The global economy is struggling with high inflation, problems in supply chains, widespread poverty. One of the most debated topics are energy and specifically oil prices. In that context, eyes have turned to Venezuela, the country with the biggest global oil reserves.
On the situation and perspective of the Italian economy, we spoke with Giuseppe Masala, an Italian economist and writer.
How do you evaluate your country’s economy currently?
I rate the economy of my country extremely negatively. Italy is coming from a ‘lost twenty years’, which started with the introduction of the Euro and has come to the present day, where the erosion of purchasing power of wages has been matched by stagnating growth. Added to this general picture is the serious crisis caused by the lockdowns due to the pandemic and now the war in Ukraine with the sanctions against Russia. A truly dramatic picture.
Do you observe signs of an economic crisis in your country? If so, based on which indicators?
Yes, I see signs of an economic crisis in my country. Based on the enormous increase in the rate of inflation, the worsening trade balance, the drop in industrial production and the decrease in consumption as well as the expectation that the ECB will raise interest rates.
All of this risks generating a serious crisis in Italy in terms of public finances (which could even lead to state default or the intervention of European mechanisms such as those we have seen in Greece), a consequent banking crisis, and consequently a serious social crisis with unemployment and poverty rising to levels that are difficult to tolerate.
Regarding the causes of the economic crisis: Which are the domestic and which are international factors that you consider as important? How do you see the relations between these?
The international causes of the crisis are the rising cost of raw materials caused by sanctions against Russia and the weakening of the euro against the dollar. Italy’s internal factors in the crisis are an excessive dependence on Russia and Libya for gas, leading to a very high risk of supply disruptions. This serious circumstance occurs in the Italian case within an already bad framework due to the very low level of private and public investments, the serious financial framework of the Italian state (excessive public debt) and the substantial technological backwardness of the private and public sectors.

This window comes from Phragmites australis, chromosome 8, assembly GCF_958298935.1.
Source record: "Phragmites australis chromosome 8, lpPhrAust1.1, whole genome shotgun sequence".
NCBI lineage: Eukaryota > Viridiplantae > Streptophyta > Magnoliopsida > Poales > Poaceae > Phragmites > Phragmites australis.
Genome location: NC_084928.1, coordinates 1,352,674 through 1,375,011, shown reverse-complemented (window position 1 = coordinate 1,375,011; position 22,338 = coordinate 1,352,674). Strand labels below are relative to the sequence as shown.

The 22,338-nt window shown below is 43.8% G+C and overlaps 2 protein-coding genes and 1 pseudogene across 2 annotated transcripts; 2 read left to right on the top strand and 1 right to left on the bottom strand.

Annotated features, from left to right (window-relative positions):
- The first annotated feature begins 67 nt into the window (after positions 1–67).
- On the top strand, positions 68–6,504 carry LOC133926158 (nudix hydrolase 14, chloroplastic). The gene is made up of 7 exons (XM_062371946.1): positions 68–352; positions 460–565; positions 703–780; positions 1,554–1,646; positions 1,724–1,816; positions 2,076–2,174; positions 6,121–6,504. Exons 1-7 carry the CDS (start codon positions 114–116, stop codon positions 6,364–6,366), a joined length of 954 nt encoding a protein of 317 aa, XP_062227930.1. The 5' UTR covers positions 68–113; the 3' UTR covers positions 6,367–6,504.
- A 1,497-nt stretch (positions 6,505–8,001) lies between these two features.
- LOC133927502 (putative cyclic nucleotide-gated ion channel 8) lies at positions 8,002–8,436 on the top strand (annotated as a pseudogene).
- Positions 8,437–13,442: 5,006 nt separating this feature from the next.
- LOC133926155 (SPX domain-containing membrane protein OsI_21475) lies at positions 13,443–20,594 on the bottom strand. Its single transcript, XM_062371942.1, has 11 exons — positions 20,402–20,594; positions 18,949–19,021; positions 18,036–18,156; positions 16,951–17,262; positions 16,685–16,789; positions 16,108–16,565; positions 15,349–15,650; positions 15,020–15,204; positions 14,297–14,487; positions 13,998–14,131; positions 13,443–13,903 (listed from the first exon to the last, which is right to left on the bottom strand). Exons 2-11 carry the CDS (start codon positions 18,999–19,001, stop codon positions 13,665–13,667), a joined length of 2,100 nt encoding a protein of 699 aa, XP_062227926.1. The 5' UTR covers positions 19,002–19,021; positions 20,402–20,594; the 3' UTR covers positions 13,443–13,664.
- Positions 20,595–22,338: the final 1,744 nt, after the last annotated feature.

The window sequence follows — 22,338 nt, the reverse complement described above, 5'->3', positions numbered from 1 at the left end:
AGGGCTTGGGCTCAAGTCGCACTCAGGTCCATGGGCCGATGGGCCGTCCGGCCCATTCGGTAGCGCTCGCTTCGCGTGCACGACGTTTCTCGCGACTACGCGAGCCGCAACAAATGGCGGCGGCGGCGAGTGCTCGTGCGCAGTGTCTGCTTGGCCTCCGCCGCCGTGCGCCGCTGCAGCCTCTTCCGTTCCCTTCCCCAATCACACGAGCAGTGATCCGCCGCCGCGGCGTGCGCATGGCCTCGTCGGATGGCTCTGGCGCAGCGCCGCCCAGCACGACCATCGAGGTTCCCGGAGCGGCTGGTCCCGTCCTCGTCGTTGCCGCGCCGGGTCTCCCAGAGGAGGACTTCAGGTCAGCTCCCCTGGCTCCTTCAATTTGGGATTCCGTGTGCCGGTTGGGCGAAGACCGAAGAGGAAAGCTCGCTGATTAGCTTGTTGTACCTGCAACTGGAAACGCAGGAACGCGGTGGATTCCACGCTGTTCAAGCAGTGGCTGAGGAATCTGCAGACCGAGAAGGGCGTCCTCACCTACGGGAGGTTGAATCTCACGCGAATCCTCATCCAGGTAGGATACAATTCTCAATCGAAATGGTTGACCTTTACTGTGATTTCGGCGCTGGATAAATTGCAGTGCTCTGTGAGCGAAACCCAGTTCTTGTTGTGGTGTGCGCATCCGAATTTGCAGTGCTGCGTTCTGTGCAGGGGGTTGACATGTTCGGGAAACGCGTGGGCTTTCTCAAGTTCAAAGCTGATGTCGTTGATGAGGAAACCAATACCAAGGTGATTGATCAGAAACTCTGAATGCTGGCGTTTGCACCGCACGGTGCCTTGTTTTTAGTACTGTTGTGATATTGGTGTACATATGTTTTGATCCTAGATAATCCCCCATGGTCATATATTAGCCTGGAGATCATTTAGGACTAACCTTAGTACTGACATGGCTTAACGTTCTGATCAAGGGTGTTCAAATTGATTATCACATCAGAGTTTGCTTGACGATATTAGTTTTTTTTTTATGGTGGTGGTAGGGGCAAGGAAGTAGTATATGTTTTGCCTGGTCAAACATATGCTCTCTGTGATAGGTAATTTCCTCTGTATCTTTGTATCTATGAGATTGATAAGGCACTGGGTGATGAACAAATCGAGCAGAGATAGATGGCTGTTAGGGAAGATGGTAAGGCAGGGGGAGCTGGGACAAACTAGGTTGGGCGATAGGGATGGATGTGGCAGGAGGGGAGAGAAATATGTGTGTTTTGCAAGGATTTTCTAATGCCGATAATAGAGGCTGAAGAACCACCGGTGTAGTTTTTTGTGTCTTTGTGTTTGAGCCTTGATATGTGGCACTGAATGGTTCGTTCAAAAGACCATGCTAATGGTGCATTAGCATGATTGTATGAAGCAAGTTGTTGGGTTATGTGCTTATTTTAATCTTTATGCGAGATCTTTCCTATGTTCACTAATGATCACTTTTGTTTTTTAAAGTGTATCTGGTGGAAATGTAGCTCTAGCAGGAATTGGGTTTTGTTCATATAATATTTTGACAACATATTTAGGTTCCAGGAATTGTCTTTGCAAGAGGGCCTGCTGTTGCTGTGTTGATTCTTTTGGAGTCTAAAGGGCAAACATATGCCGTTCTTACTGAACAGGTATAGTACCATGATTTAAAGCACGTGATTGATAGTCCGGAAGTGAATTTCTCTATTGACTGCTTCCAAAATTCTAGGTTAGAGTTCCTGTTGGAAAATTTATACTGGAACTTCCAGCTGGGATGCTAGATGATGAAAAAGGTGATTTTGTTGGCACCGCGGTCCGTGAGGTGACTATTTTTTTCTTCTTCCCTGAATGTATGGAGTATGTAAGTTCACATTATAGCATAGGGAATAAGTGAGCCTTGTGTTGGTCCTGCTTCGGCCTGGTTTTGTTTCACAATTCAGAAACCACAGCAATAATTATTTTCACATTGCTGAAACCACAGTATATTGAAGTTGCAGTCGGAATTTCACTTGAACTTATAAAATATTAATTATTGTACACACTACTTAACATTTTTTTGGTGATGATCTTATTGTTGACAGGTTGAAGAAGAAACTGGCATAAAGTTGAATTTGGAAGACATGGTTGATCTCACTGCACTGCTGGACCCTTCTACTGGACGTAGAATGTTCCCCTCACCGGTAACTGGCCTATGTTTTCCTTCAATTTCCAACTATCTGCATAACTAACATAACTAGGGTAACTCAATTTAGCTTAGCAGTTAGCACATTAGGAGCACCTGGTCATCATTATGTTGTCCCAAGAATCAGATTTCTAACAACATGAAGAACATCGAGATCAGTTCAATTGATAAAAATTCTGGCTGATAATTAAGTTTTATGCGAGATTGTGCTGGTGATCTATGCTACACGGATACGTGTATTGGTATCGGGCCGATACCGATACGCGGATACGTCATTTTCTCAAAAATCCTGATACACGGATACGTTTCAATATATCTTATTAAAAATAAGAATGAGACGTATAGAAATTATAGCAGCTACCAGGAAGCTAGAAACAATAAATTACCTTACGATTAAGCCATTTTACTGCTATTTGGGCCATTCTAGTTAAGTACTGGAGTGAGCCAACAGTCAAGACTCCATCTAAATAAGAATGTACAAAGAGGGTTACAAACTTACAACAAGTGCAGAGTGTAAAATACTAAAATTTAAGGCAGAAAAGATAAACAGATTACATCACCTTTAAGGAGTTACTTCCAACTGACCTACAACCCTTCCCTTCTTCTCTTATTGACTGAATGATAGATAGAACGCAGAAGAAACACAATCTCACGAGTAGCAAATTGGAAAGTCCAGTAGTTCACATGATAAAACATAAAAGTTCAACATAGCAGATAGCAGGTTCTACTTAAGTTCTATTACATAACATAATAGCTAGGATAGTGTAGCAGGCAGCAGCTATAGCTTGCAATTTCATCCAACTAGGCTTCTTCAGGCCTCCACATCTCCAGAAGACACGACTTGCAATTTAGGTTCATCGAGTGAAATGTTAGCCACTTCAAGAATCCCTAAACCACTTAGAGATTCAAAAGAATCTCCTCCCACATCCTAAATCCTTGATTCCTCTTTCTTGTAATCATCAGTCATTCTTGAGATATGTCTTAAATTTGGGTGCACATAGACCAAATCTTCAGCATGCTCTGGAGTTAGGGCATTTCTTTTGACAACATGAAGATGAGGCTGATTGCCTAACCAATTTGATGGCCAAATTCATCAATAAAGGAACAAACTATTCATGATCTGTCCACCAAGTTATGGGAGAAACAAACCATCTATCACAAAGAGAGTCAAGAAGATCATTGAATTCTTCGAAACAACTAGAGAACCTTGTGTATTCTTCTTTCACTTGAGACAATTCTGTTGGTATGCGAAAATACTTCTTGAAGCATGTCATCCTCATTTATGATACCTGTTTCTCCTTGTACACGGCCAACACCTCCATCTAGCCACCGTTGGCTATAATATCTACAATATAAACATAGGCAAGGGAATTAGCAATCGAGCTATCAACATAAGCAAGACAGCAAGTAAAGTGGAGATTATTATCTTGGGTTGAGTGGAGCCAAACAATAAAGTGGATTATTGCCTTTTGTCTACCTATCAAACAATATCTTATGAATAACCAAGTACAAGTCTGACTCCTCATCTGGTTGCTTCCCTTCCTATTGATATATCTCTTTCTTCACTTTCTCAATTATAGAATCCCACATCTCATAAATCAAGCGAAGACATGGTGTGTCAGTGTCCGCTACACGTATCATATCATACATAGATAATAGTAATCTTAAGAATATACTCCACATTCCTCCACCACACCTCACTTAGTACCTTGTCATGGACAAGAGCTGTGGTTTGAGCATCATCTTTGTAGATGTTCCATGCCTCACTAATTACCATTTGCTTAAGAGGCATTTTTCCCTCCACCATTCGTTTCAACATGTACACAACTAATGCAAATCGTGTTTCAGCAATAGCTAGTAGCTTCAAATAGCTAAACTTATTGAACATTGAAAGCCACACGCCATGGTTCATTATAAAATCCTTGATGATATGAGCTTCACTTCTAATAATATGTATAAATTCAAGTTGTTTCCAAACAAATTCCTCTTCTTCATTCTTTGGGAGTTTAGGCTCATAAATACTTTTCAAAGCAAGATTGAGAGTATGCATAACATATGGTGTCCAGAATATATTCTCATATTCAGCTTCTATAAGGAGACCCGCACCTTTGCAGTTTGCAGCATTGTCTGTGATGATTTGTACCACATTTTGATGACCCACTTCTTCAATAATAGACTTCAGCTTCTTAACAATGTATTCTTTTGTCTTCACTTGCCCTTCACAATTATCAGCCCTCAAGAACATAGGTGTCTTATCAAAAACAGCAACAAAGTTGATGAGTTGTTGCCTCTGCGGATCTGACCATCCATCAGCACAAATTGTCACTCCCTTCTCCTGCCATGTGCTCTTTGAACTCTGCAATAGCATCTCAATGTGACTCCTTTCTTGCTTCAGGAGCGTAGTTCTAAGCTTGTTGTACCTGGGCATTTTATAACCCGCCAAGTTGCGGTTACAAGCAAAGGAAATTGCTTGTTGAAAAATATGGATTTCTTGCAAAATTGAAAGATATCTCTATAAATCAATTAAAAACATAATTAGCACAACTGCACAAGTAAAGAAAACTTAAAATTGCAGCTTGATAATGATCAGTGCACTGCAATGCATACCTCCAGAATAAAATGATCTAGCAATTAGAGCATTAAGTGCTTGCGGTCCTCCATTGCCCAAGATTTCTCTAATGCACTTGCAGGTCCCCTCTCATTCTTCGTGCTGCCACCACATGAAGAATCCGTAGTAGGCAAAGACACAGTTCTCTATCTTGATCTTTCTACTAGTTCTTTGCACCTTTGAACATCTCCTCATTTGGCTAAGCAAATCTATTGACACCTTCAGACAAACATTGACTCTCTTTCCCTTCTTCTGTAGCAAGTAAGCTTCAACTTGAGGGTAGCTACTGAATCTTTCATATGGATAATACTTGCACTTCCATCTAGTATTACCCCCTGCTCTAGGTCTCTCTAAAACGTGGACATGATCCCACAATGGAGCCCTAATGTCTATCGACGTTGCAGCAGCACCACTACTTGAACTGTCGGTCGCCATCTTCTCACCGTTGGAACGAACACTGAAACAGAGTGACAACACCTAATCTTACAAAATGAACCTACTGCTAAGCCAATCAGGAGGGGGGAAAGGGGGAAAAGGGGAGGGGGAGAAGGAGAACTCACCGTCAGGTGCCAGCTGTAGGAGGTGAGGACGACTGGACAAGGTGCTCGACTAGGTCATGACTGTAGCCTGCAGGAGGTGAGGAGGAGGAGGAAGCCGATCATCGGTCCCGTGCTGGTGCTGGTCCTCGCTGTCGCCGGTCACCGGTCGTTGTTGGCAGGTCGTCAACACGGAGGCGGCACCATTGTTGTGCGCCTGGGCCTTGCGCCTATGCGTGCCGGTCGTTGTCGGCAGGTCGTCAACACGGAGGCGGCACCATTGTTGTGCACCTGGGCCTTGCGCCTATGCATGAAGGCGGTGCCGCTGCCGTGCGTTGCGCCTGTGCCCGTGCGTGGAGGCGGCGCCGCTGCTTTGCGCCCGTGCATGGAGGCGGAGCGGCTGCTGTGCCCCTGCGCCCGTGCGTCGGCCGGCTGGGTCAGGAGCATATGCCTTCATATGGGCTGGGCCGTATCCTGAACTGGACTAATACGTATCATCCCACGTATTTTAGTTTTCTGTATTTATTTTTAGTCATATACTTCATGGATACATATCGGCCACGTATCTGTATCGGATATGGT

How do you see the future of the global economy?
I see the future very negatively because of the war crisis in the European quadrant and the risk of crisis in the Far East (possible crisis in Taiwan). More generally, the real reason for the clash between Russia and China on the one hand and the West on the other is due, in my opinion, to the fact that the Eurasian powers want to create an alternative currency to the dollar for international trade: the Ukrainian crisis and the possible Taiwan crisis are just excuses that conceal this major monetary problem. The abandonment of the dollar by the Asian powers would mean the end of Western domination of the world. To avert this eventuality, Westerners will continue to generate political instability on the borders of both Russia and China.
What is your solution for the above-mentioned crisis?
The immediate solution to the Ukraine crisis with an agreement between the West and Russia that does not displease either side: I think the solution of a neutral and federalized Ukraine is the most rational. More generally, then, we need a new Bretton Woods involving all the great powers (US, EU, UK, India, Brazil, China and Russia) to redraw a framework of general rules on trade and international currency. There is the need to postpone the economically unsustainable green transition.